A new economic study shows U.S. consumers would pay $2.6 billion more each year for eggs if animal rights activists succeed in forcing farmers to house laying hens in cage-free systems. Promar International, the Washington , D.C. , economic consulting firm that performed the analysis, calculated federal spending on food assistance programs for children and the needy also would increase by $169 million annually as a result of higher egg prices.

Study authors predict such a dramatic price increase could open the door to a sharp rise in egg imports from other countries. There are virtually no eggs imported by the U.S. today. United Egg Producers (UEP) President Gene Gregory said more imports likely would increase the carbon footprint of a dozen eggs due to the long distance transportation required.

Bans on modern, sanitary egg housing systems are being implemented in California over the next five years, and in Germany and other European countries during the next few years. Animal activist groups, led by the Humane Society of the United States , spent millions of dollars convincing California voters to ban several scientifically proven production systems used in animal agriculture. UEP indicates the bans won’t necessarily improve the health and welfare of chickens and may have negative consequences for the environment and food prices.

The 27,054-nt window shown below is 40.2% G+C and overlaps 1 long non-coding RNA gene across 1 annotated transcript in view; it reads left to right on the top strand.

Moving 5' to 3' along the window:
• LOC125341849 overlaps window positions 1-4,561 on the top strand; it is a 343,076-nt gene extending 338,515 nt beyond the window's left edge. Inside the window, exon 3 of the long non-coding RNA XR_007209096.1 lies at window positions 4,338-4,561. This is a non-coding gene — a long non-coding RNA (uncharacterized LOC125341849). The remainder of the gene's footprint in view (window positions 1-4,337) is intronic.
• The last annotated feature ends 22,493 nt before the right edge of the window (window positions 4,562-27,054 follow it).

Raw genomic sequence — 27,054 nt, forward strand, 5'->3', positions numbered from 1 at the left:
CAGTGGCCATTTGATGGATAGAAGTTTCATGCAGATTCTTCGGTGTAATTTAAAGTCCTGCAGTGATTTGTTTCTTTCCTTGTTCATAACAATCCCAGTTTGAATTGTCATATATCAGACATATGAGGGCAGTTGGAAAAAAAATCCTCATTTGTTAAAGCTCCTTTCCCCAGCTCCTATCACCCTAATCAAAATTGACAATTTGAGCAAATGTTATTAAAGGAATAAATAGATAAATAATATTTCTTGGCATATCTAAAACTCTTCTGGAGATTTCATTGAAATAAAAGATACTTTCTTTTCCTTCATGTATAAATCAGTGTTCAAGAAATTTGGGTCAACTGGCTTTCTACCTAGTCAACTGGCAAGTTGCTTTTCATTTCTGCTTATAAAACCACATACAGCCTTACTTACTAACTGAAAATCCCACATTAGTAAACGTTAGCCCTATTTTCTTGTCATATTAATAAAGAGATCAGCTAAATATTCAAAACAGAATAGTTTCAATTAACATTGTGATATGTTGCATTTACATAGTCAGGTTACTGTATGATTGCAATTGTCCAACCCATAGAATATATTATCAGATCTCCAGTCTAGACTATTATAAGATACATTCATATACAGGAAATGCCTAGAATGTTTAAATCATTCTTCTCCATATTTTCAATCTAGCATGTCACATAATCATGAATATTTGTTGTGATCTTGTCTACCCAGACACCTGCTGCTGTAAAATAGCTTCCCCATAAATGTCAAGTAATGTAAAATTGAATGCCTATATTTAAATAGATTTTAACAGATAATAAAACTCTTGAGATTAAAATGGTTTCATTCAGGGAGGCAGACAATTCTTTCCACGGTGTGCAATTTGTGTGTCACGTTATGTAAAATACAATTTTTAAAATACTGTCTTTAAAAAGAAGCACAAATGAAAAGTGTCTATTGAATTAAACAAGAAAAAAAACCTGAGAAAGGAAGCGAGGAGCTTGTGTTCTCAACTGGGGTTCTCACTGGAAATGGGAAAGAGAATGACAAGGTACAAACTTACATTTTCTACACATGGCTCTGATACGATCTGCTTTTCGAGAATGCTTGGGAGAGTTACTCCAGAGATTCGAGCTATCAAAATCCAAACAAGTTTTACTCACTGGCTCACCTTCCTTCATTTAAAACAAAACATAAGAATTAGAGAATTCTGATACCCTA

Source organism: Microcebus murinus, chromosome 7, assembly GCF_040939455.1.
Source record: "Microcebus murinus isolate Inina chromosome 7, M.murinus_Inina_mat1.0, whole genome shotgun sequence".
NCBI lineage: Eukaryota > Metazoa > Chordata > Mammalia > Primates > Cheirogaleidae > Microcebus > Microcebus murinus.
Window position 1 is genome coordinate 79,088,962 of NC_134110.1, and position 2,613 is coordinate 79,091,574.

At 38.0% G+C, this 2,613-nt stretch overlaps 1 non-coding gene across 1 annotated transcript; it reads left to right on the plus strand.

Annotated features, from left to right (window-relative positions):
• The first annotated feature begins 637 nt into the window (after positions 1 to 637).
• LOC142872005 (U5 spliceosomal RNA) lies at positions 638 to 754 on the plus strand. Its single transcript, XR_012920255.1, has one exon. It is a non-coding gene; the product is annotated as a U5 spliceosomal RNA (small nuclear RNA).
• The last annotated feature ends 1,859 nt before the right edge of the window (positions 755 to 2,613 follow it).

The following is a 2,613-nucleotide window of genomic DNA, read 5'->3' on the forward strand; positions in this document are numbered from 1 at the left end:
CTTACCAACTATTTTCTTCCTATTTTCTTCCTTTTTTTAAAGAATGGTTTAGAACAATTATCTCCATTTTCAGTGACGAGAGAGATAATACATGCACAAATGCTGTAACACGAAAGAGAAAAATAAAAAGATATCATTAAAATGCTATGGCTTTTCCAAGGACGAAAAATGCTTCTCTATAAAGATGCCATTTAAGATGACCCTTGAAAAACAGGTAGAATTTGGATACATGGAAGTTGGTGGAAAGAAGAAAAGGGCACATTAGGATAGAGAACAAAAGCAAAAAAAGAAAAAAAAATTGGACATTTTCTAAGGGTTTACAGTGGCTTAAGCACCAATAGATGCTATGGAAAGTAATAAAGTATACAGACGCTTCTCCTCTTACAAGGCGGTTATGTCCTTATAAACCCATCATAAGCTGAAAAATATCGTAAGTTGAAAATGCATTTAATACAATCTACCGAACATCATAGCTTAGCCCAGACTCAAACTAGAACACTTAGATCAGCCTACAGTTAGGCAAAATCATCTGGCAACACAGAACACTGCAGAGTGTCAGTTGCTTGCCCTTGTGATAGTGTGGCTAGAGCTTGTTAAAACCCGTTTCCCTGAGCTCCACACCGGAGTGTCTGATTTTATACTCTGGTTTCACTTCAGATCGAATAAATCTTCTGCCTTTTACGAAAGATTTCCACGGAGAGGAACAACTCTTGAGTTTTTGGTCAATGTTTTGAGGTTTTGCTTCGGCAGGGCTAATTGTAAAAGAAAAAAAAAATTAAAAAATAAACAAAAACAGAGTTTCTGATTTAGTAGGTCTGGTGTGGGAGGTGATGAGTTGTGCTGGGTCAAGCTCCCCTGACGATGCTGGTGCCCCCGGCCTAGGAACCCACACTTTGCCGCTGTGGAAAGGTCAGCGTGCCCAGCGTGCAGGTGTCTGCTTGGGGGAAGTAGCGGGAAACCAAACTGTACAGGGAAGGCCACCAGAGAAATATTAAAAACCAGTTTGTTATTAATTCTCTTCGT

USDA statistics show, on average, grade A “regular” eggs cost $1.00 per dozen in early September compared to $1.59 per dozen for cage-free eggs. The cage-free option costs more due to requirements for more land, labor, energy and feed per hen. Cage-free systems also experience more diseases and higher mortality rates.

Americans currently have the right to choose between eggs from sanitary cage housing systems, cage-free eggs or free-range eggs. About 95% buy the conventionally produced option as a low-cost source of high-quality protein.

For more information visit www.kla.org.